In Stephen Gaukroger's new study, Francis Bacon is lauded all too familiarly as the inaugurator of "the transformation of philosophy into science, and philosophers into scientists" But it's far from the old story: Gaukroger sees Bacon not as progenitor of the Scientific Revolution or revered Father of Modern Science, but as launching "the first systematic, comprehensive attempt to transform the early-modern philosopher from someone whose primary concern is with how to live morally into someone whose primary concern is with the understanding of and reshaping of natural processes" 5.
In Gaukroger's account, Bacon had a definite objective: Pointing to Bacon's education in statecraft and his almost lifelong immersion in law and politics, Gaukroger argues—here following the work of Julian Martin—that the law was of intellectual interest because "the law was really as close as one got to a model for inquiry and argument" 59 ; and, moreover, that legal reasoning, like Bacon's conception of natural philosophy, "has a very practical imperative": Although the features of the legal model could be applied to natural philosophy—"the reliability of testimony, what should be concluded from particular testimonies, and how one decided the relevance of particular laws to the case" 61 —Gaukroger wisely registers the caveat that one model cannot simply be mapped onto another, since natural philosophy "needs to be legitimated as an area of activity that it is proper and fruitful to pursue" This project occupies chapter 3.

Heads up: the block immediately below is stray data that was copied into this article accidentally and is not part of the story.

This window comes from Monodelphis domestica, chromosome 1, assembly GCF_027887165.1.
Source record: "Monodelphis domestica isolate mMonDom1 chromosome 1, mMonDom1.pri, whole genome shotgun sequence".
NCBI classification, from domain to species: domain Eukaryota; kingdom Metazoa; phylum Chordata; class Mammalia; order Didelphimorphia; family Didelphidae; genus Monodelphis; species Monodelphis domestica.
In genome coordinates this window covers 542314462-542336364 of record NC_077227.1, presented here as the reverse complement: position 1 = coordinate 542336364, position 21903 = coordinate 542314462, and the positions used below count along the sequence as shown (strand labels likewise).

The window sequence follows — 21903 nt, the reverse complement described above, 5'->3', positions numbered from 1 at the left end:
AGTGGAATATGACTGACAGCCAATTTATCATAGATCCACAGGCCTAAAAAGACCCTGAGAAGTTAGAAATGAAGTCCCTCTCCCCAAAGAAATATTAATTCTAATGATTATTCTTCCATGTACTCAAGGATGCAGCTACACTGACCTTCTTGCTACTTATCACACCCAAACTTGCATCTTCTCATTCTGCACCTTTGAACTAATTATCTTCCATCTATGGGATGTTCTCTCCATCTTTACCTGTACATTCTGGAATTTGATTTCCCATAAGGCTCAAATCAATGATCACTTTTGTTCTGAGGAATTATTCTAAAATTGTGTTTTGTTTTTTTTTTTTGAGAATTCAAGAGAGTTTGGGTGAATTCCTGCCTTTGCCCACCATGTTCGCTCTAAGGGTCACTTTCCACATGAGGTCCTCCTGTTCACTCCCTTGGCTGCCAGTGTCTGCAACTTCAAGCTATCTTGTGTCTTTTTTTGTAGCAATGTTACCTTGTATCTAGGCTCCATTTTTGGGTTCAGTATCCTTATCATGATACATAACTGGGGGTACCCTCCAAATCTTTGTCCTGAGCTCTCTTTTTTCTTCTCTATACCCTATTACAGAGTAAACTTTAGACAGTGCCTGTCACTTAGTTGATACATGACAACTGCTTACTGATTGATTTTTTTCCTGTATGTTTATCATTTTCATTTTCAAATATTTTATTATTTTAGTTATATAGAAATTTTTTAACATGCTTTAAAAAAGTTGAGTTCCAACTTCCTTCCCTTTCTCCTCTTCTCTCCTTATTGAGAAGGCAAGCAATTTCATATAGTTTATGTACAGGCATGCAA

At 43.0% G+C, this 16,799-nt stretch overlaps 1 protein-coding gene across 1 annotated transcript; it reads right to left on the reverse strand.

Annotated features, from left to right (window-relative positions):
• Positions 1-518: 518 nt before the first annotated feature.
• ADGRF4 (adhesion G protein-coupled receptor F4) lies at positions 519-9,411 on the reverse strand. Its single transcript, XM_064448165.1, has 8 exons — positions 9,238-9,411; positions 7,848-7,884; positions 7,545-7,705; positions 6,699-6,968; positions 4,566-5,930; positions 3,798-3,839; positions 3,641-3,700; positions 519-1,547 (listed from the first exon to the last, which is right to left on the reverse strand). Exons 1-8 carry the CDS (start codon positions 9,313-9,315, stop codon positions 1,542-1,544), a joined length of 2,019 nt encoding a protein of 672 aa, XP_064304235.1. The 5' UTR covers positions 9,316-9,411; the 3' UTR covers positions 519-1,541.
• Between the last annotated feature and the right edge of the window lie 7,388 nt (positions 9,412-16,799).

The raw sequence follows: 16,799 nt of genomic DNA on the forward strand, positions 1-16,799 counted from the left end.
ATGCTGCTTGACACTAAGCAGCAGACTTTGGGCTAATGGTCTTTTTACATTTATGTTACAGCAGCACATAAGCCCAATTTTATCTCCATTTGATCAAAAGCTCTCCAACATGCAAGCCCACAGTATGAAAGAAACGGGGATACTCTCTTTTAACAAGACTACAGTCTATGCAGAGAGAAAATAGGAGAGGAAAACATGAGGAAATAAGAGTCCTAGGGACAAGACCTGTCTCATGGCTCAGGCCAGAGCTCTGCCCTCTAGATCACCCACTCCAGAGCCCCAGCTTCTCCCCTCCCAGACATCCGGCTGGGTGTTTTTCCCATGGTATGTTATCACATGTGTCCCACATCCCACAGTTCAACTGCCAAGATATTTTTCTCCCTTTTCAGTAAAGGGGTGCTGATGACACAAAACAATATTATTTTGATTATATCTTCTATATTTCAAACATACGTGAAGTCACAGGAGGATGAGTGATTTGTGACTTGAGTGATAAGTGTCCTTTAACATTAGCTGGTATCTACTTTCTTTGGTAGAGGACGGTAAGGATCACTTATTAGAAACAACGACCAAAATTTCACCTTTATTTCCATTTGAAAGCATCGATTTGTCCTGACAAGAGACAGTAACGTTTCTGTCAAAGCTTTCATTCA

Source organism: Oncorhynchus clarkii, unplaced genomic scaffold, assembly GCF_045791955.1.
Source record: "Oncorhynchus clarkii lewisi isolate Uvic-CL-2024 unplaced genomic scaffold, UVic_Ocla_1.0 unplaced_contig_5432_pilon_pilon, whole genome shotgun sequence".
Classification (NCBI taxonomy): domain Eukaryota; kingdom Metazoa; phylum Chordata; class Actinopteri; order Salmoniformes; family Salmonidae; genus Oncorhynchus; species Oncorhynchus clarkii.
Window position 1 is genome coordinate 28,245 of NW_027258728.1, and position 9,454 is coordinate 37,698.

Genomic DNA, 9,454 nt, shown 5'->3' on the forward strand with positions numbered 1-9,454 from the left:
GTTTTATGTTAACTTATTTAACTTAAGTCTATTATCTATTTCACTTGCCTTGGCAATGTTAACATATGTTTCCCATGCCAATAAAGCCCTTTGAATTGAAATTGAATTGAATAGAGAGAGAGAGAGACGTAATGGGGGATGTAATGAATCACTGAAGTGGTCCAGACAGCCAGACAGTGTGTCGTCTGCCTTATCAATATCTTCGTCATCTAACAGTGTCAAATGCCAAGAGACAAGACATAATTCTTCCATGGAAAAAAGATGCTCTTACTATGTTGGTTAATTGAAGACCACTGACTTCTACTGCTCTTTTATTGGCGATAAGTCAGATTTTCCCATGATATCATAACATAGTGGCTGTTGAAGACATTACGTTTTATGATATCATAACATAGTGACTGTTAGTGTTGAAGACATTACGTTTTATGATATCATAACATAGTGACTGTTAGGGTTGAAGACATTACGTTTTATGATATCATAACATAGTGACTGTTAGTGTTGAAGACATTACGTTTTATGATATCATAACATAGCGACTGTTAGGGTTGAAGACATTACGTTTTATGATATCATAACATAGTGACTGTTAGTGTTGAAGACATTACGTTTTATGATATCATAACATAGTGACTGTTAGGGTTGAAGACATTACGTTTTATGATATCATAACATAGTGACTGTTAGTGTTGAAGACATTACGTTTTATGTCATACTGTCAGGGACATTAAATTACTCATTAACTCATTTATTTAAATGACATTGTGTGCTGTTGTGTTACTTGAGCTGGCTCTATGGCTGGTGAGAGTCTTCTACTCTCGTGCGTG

In his famous announcement that he was taking "all knowledge to be my province," Bacon wrote of his need to purge that province "of two sorts of rovers. Chapter 4 moves on to the man himself, "the shaping of the natural philosopher," and includes convincing readings of two under-read but important texts, the polemical Temporis partus masculus and Redargutio philosophiarum , which between them demonstrate "a novel and powerful doctrine" being advocated by Bacon , founded in an appreciation of the historicization of knowledge.
The shaping of the natural philosopher.
Method as a way of pursuing natural philosophy. The Medical World of Walter Charleton Argument and Authority in Early Modern England: Francis Bacon's Natural Philosophy: A New Source, And: Francis Bacon's Philosophy of Science: An Account and a Reappraisal, And: Science, Faith, and Politics: A Commentary of Bacon's "Advancement of Learning".
This ambitious and important book, first published in , provides a truly general account of Francis Bacon as a philosopher. Stewart - - Metascience 12 1: Stephen Gaukroger shows that this reform of natural philosophy was dependent on the creation of a new philosophical persona: A New Source, And: The Cambridge Companion to Bacon.
Craig Walton - - Journal of the History of Philosophy 28 2: The Cambridge Companion to Bacon. Stewart - - Journal of the History of Philosophy 40 4: Stewart - - Metascience 12 1: Dana Jalobeanu - - Society and Politics 7 The Oxford Francis Bacon Vi: Francis Bacon - - Clarendon Press. Francis Bacon and the Classification of Natural History.
Peter Anstey - - Early Science and Medicine 17